Only three novels in The Keltiad series deal specifically with Arthur and are known as the “Tales of Arthur”; they include The Hawk’s Gray Feather (1990), The Oak Above the Kings (1994) and The Hedge of Mist (1996). The plot of this trilogy is long and complicated, but the length provides for an extensive treatment of Arthur’s descendants and their history.

The Hawk's Gray Feather

The Hawk’s Gray Feather

At the opening of the “Tales of Arthur” trilogy, some fifteen centuries have passed since the Kelts first left earth in the fifth century. The nation of Keltia is now divided between the royal House of Don, which is in exile, and the evil Archdruid Edeyrn who has usurped the kingdom. The plot of the first two novels is how Arthur, heir to the House of Don, regains the kingdom.

Arthur has four children over the course of this trilogy, although none of these children is Mordred. There is a character, Mordryth, who is Arthur’s nephew, the son of his evil half-sister Marguessan, but although Mordryth is a villain, Arthur outlives his nephew. Arthur’s own death is in a sort of black hole where his spaceship becomes trapped. Even though he disappears from Keltia when he enters this black hole, Arthur promises his people he will return. The Kelts decide the throne will pass to Arthur’s heirs, but the ruler will always hold the kingdom as a type of regent until Arthur’s return whenever that may be.

The first child born to Arthur is Malgan in The Hawk’s Gray Feather. During the wars with Edeyrn, Arthur takes a mistress named Gwenwynbar, who follows him about on his campaigns. However, Arthur’s men do not like Gwenwynbar, and because Arthur will not make her his queen, she decides to leave him and join his enemies’ side. Soon after, Gwenwynbar becomes the wife of Owain, who is Edeyrn’s heir. Seven months after this marriage, Gwenwynbar gives birth to a son, Malgan. Throughout the remainder of the trilogy, the question remains whether Malgan is Arthur or Owain’s son. Unfortunately, the genealogy charts at the end of the book give away the suspense by showing he is Arthur’s child. After Arthur defeats Edeyrn and Owain, Gwenwynbar plots against Arthur, but her plots are discovered and she is put to death. Arthur adopts and raises Malgan, wanting to believe the boy is his own. Malgan, however, grows up holding a grudge against Arthur for the death of his mother. Malgan soon joins his evil aunt Marguessan in her plans to take over the kingdom. Arthur tries to reconcile with Malgan, but eventually, they battle and Malgan is slain while Arthur survives.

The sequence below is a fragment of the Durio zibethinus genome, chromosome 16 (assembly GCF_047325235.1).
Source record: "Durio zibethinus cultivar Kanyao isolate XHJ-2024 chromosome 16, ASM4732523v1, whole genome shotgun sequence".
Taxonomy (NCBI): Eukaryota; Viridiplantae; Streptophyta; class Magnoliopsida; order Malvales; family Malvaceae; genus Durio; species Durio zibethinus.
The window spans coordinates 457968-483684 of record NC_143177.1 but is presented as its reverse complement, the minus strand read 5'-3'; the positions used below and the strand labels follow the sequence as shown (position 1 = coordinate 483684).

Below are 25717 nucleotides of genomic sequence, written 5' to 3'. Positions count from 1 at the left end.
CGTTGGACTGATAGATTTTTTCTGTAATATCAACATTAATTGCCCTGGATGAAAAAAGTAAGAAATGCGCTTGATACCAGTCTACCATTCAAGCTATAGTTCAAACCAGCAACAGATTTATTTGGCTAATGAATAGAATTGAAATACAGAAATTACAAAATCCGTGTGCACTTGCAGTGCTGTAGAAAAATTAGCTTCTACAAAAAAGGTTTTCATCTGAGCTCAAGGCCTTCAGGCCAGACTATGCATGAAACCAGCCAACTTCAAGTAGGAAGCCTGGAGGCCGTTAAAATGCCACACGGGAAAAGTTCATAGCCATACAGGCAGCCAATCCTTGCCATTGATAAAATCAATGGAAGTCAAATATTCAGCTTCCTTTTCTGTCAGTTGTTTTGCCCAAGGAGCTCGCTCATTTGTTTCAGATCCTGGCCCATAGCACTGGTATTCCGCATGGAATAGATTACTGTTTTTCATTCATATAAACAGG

The Oak Above the Kings

The Oak Above the Kings

In The Oak Above the Kings, Arthur marries his cousin, Gweniver, but their marriage remains without issue for many years. Now that Edeyrn is defeated, Arthur seeks to punish those foreign nations which allied themselves to Edeyrn. During this campaign, Arthur visits the planet Aojun and has an affair with the princess, Majanah. Their relationship produces a daughter, Donah, who divides her time between the worlds of Aojun and Keltia. When Marguessan steals the Grail, Donah adopts the role traditionally held by Percival’s sister in Arthurian legend of the female who assists in finding the Grail. Donah also assumes Guinevere’s traditional role of being kidnapped by Melwas. When Donah reaches adulthood, she marries a man named Harodin, and we are told she has “three children, including her heir, Sarinah” (Hedge 449). After Donah’s mother, Majanah, dies, Donah becomes the next queen of the planet Aojun.